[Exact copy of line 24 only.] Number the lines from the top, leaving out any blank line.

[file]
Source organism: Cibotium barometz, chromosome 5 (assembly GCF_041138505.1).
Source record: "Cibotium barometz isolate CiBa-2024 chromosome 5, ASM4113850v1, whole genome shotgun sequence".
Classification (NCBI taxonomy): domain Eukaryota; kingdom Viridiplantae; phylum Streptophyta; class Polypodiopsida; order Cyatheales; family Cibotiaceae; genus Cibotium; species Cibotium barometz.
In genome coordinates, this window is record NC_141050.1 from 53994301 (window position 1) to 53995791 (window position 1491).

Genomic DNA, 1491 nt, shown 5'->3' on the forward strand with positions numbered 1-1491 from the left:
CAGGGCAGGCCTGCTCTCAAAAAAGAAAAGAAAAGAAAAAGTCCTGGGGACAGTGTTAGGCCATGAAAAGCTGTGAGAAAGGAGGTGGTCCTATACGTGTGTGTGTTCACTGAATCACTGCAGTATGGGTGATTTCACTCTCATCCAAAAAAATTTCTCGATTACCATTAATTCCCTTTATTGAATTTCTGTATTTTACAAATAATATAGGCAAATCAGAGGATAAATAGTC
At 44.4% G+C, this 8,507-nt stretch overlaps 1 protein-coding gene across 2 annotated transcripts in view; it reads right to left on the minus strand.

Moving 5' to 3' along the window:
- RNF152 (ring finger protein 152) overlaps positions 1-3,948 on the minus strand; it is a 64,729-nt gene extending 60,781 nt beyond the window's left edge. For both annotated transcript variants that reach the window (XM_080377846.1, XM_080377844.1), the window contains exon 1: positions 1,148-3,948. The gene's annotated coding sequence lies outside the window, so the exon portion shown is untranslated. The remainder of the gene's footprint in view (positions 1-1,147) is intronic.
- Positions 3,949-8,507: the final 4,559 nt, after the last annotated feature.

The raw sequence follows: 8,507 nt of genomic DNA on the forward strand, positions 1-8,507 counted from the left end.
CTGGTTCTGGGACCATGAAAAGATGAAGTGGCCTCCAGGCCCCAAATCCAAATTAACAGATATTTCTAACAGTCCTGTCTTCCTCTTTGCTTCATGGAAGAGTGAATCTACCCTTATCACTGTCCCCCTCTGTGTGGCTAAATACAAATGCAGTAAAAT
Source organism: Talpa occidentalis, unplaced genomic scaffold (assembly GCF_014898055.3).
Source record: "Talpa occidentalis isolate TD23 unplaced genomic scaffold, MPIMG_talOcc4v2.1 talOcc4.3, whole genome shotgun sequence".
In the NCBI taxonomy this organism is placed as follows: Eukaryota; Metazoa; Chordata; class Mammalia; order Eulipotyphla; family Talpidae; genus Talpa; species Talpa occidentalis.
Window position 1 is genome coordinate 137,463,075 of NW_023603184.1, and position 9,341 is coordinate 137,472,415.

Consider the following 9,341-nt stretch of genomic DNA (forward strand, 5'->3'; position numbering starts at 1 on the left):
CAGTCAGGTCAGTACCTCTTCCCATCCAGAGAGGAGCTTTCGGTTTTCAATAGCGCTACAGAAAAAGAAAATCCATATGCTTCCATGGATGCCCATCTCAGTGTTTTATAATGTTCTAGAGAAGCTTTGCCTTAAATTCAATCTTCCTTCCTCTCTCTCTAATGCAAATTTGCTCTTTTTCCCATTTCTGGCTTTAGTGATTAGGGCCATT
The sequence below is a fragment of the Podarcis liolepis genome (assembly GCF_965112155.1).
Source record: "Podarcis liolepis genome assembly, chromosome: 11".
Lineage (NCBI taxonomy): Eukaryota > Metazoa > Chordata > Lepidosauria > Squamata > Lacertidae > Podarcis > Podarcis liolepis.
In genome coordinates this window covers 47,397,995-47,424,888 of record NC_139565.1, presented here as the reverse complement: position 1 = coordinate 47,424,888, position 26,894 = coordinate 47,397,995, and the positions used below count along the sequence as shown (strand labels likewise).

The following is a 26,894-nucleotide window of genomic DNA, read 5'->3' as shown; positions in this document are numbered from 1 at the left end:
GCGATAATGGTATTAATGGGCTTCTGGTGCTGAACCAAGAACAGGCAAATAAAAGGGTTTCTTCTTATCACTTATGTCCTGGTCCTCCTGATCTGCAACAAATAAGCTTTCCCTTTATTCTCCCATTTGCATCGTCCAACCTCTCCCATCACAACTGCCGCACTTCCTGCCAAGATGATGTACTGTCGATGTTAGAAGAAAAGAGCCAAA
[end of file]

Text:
GCGATAATGGTATTAATGGGCTTCTGGTGCTGAACCAAGAACAGGCAAATAAAAGGGTTTCTTCTTATCACTTATGTCCTGGTCCTCCTGATCTGCAACAAATAAGCTTTCCCTTTATTCTCCCATTTGCATCGTCCAACCTCTCCCATCACAACTGCCGCACTTCCTGCCAAGATGATGTACTGTCGATGTTAGAAGAAAAGAGCCAAA